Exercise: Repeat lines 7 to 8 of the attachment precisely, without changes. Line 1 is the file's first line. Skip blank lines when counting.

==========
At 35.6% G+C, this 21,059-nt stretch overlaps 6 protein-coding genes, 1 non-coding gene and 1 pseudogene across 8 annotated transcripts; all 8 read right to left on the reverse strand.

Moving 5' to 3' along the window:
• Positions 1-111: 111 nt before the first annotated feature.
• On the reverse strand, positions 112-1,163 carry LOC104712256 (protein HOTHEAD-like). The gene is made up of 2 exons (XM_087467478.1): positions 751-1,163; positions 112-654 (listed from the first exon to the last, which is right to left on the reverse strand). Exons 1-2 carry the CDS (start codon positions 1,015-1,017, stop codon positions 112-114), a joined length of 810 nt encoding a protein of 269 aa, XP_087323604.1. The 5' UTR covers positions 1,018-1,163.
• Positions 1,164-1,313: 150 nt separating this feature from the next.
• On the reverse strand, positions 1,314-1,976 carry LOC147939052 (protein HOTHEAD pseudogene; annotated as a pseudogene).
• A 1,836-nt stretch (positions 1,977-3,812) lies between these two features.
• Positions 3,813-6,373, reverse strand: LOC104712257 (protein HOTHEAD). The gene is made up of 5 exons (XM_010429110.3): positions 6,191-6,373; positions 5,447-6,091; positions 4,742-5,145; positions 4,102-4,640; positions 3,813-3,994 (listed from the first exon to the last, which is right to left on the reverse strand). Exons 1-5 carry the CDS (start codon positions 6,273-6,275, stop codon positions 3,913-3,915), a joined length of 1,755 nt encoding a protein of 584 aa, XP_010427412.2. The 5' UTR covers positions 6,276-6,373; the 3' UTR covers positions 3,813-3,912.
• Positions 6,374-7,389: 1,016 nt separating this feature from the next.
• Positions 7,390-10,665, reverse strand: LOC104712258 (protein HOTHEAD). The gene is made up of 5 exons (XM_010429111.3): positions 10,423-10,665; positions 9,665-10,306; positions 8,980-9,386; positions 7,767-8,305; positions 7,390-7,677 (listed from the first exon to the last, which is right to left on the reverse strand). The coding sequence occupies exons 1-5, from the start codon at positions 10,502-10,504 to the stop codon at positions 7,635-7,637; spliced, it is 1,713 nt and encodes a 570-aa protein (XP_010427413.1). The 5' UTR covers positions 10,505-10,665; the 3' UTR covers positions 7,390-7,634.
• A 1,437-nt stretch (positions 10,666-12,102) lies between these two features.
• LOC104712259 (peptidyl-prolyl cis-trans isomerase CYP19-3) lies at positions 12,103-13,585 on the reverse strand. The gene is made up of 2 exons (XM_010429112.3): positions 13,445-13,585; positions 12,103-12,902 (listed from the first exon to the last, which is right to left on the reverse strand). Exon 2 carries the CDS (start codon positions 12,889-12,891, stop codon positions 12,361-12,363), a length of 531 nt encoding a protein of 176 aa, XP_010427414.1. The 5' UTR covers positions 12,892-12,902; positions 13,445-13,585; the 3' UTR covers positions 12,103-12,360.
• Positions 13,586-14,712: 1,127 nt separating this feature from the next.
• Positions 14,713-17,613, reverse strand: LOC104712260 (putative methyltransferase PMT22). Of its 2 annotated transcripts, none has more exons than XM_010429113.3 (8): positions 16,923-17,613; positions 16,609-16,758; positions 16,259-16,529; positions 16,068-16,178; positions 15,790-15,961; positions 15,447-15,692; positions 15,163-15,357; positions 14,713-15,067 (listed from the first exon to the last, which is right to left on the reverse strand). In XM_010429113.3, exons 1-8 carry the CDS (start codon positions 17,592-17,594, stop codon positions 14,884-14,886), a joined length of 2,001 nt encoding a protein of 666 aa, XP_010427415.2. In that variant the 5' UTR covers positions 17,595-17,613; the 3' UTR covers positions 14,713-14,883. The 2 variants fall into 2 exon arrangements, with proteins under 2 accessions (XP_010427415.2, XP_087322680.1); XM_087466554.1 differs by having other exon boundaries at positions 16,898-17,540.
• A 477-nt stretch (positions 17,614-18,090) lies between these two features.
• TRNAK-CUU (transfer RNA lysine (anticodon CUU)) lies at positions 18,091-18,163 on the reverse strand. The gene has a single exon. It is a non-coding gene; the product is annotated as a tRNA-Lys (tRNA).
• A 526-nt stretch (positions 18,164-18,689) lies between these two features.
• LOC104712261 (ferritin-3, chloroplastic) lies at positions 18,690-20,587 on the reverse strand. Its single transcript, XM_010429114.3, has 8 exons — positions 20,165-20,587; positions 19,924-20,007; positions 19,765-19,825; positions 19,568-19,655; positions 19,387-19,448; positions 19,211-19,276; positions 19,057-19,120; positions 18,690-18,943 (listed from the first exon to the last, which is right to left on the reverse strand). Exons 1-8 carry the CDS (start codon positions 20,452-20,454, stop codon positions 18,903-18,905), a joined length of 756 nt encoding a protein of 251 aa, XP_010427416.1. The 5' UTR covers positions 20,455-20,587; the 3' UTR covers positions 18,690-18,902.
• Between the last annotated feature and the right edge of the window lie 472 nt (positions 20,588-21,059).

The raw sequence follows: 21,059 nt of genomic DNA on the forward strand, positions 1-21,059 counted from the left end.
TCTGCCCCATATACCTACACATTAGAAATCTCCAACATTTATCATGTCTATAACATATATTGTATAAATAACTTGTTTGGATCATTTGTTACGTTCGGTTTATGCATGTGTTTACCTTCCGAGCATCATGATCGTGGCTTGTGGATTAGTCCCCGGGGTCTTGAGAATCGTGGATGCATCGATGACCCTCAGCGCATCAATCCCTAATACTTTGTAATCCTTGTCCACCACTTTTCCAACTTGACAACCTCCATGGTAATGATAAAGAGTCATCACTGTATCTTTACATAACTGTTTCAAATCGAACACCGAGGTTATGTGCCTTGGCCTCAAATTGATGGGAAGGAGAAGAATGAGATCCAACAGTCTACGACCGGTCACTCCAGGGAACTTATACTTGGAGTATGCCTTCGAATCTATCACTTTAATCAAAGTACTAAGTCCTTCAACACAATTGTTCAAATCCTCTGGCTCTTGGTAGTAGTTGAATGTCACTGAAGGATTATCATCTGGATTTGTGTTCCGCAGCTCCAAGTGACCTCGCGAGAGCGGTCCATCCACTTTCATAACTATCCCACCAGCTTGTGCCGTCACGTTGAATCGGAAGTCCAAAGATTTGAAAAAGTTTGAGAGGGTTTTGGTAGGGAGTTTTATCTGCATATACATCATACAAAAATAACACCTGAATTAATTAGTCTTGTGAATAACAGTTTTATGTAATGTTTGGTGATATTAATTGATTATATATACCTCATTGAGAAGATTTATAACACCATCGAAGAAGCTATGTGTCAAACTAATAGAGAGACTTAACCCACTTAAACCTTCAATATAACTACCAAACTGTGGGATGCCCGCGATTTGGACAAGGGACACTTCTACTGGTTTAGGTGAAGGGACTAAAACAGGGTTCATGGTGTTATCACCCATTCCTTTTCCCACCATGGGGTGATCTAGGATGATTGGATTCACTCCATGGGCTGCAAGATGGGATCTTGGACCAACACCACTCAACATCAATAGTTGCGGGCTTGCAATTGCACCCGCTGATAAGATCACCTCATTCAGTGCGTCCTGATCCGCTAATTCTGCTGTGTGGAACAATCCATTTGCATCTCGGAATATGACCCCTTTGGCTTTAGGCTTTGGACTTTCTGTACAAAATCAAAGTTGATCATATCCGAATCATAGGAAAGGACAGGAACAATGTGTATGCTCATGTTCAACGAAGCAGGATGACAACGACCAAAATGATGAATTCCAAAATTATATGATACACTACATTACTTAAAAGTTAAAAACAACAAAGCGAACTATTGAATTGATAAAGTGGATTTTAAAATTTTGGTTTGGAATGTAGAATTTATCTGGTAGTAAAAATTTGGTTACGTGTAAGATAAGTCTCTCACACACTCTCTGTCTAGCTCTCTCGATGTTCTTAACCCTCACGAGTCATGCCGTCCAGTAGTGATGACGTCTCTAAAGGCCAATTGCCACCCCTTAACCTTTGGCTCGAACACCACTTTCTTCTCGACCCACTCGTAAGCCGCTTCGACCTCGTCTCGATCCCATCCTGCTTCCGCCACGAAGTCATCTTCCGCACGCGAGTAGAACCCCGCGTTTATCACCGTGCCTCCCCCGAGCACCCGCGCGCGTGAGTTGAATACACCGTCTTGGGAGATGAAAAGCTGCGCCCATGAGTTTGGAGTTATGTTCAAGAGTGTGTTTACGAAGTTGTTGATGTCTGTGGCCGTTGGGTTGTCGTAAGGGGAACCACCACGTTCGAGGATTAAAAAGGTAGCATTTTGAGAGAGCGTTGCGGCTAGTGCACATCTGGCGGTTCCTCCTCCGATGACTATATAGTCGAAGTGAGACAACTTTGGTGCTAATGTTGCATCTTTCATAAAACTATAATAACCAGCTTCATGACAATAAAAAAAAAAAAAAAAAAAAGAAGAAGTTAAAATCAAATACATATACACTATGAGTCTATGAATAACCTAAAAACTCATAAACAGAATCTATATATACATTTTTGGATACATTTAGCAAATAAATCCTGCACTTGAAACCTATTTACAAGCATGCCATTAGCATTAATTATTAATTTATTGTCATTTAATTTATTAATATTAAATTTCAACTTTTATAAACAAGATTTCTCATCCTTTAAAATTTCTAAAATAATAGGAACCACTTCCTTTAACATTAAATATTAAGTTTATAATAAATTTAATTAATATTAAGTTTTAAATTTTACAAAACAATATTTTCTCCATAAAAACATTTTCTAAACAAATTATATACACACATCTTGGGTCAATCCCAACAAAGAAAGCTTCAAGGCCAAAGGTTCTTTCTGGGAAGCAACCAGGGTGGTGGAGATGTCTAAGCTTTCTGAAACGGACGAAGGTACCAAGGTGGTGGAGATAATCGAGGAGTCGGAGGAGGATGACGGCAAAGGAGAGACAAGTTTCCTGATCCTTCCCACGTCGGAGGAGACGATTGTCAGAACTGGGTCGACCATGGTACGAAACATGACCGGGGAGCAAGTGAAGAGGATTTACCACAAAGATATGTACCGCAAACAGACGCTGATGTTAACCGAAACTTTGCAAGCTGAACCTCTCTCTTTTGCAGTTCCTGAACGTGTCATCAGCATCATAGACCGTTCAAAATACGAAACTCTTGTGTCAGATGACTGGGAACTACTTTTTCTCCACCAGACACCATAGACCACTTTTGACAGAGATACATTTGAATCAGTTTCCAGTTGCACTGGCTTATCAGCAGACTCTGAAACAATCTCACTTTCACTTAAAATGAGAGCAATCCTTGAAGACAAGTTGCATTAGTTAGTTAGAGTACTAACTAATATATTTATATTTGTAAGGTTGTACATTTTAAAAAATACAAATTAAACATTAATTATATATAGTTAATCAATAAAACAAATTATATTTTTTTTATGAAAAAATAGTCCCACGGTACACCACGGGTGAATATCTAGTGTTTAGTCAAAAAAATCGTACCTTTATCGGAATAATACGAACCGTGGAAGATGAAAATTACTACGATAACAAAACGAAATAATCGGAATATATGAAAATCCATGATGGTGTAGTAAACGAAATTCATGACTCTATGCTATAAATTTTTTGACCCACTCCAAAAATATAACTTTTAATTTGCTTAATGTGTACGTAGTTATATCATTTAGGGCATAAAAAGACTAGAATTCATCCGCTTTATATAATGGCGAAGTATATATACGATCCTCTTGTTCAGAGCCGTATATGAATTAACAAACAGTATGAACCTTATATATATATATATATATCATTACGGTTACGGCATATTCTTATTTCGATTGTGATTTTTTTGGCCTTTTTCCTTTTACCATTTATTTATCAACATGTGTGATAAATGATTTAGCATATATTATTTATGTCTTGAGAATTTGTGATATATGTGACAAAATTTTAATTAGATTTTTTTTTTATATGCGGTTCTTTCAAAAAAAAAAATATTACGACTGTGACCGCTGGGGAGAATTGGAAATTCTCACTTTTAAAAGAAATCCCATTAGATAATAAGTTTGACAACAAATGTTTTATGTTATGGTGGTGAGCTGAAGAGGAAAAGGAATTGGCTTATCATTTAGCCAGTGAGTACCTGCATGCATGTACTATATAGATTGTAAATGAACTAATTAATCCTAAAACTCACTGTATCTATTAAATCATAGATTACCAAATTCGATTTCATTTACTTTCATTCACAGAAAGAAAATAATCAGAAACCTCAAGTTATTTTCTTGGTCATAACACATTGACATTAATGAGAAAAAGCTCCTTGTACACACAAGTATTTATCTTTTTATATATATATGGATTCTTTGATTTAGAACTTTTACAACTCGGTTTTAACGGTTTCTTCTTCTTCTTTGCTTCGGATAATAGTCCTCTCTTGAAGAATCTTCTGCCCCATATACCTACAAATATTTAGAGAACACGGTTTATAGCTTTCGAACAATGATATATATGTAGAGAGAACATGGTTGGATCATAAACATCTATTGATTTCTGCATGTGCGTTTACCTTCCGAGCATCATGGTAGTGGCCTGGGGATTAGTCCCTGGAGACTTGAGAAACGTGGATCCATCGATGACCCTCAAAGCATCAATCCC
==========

• A 1,836-nt stretch (positions 1,977-3,812) lies between these two features.
• Positions 3,813-6,373, reverse strand: LOC104712257 (protein HOTHEAD). The gene is made up of 5 exons (XM_010429110.3): positions 6,191-6,373; positions 5,447-6,091; positions 4,742-5,145; positions 4,102-4,640; positions 3,813-3,994 (listed from the first exon to the last, which is right to left on the reverse strand). Exons 1-5 carry the CDS (start codon positions 6,273-6,275, stop codon positions 3,913-3,915), a joined length of 1,755 nt encoding a protein of 584 aa, XP_010427412.2. The 5' UTR covers positions 6,276-6,373; the 3' UTR covers positions 3,813-3,912.